Stauber, of Passaic, donated her kidney six years ago and wishes she could do it again. She was beyond impressed at how well Renewal takes care of the donors afterwards. “I’m pretty streamlined,” she joked. “I have no appendix, no gallbladder and one less kidney. I am grateful to have the health to be able to do this.”

She experienced a straightforward recovery. “The first few days were hard, but after a week I felt better than I did before.”

Rabbi Pinchas Novaseller, rav of Adas.

Another Passaic kidney donor, Samet, said she also had an easy recovery. She donated her kidney to a Bukharian grandfather and has stayed in touch with him, his wife and his three adult daughters. “I speak on the phone with his wife every Erev Shabbos,” she said. “He calls me Peninitchke. He and his family just won’t stop with the hakaras hatov and they are always sending me gifts before yontif and helping me with anything they can. My life has been completely enhanced since they came into it. I’m making a bar mitzvah soon and they’ll be there. Not everyone has a connection to their donor afterwards, but I am so grateful that I am able to be a part of their lives.”

Samet thinks there is something very unique about this mitzvah. “In the hospital room when I was recovering, there was a chassid who donated the day after me, and we traded names with each other for Tehillim. I was thinking about how people from all walks of life have this shared language [as kidney donors], and how it really unifies all cross-sections of Jews. This [mitzvah] pierces the heart, no matter if they’re religious or not religious—it’s an amazing experience like no other.”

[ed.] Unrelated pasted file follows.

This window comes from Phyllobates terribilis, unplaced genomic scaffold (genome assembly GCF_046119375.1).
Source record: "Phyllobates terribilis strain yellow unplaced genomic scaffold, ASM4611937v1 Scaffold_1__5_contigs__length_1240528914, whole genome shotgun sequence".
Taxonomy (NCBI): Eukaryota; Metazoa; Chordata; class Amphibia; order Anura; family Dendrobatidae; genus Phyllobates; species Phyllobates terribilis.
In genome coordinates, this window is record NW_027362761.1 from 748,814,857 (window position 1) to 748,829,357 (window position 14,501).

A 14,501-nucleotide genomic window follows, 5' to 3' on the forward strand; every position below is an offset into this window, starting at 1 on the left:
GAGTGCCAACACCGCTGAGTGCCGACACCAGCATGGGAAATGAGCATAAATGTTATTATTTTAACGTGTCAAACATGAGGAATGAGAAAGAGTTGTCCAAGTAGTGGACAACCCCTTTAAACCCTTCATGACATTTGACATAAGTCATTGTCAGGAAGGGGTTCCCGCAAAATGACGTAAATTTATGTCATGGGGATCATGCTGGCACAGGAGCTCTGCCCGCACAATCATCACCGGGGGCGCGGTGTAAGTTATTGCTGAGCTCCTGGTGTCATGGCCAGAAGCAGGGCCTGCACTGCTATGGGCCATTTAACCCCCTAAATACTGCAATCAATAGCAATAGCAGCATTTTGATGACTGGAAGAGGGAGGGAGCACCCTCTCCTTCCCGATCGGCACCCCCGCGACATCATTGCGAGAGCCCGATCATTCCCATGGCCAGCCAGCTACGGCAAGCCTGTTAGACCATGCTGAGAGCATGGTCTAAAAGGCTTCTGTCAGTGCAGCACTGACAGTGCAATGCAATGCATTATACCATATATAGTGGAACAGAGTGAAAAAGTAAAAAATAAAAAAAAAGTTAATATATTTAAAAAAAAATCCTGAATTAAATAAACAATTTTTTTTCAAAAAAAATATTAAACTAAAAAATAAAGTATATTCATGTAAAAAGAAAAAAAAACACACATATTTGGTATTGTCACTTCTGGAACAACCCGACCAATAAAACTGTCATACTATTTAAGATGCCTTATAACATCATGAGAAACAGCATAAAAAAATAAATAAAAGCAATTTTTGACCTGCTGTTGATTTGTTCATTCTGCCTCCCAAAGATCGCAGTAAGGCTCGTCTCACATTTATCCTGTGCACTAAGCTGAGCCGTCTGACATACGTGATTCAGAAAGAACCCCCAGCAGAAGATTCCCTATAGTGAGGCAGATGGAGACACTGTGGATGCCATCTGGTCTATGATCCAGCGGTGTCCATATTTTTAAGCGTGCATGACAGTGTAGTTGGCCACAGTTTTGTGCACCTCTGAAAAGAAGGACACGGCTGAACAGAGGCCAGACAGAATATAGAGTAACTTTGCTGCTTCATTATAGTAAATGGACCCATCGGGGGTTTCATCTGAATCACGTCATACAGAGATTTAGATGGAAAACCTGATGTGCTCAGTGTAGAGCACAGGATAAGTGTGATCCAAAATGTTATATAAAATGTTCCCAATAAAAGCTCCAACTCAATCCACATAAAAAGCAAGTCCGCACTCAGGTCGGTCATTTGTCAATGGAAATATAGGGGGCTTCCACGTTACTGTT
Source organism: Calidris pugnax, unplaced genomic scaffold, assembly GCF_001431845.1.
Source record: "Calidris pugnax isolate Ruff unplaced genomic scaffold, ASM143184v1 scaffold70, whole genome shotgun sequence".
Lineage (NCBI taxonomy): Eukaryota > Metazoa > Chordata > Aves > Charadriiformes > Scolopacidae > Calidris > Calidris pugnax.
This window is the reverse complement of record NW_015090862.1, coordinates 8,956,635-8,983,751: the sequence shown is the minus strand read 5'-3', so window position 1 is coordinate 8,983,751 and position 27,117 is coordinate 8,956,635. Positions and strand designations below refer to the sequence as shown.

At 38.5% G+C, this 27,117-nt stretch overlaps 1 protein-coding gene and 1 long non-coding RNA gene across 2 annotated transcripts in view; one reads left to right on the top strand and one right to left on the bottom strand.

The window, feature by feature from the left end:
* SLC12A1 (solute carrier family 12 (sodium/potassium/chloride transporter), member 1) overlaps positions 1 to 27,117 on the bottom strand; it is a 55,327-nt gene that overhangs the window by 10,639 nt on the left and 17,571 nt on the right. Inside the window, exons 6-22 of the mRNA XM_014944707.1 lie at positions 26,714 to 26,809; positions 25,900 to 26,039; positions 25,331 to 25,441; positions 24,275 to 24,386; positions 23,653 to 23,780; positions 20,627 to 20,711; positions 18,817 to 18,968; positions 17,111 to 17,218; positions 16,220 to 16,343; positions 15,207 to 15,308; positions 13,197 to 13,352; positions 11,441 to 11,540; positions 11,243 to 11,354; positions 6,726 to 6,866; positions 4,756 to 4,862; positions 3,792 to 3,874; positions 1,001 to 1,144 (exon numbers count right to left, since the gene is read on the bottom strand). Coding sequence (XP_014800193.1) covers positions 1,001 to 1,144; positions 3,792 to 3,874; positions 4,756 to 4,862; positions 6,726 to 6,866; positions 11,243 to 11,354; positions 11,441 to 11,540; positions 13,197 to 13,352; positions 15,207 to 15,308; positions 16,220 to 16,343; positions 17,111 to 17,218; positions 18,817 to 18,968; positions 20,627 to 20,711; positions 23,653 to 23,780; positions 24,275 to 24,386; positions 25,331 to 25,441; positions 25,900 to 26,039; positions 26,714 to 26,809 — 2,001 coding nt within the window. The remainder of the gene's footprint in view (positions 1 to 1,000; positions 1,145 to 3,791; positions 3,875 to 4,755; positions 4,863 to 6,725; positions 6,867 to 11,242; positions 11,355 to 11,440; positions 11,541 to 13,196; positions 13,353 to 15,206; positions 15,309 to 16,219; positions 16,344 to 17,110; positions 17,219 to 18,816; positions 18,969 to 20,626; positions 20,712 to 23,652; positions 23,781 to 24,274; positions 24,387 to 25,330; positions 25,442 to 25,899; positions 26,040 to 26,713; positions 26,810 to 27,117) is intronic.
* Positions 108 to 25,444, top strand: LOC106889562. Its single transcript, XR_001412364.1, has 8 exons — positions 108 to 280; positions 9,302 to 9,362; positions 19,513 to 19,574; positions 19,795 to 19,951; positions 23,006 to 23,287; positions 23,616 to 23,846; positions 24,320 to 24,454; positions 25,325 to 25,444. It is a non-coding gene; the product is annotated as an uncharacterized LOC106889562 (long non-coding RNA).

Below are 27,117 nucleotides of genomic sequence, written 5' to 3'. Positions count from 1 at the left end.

Many people are afraid to donate because they imagine that they will be limited in some way for the rest of their lives, but she wants to reassure them that it is not as difficult as they might think. “My life is the same before and after, I can eat and exercise the same, no special medications or anything. It hasn’t held me back. Two weeks after I gave the kidney, I went bike riding with my daughter for 2.7 miles.”

Rabbi Ronen Dvash embracing Renewal Director of Outreach
Rabbi Josh Sturm.

Rabbi Rothberger is a rebbe at YBH who donated a kidney. When it was time to tell his class about his plans, he didn’t expect them to be familiar with kidney donation—but as things turned out, three boys in the class had mothers who were kidney donors and one boy’s grandfather was a donor!

Rabbi Rothberger donated his kidney in March 2023. He had done the swab test at a Renewal event at the Tiferet Israel shul. Then a few months later, he got the call that he was a match. He spoke to his rabbi, Rabbi Glaser, who had already donated a kidney, and who gave him the encouragement to move forward in the process.

In the end, what gave him the confidence to go ahead was a feeling that “if I match, it’s for a reason.”

If you missed the event, you can contact Renewal to receive the at-home testing kit. It’s a simple cheek swab, nothing difficult or even uncomfortable. Visit www.renewal.org or call (718) 431-9831.

Kidney Donor Hadassah Stauber with volunteers Dina Snitow and Miriam Esther Jacobovics.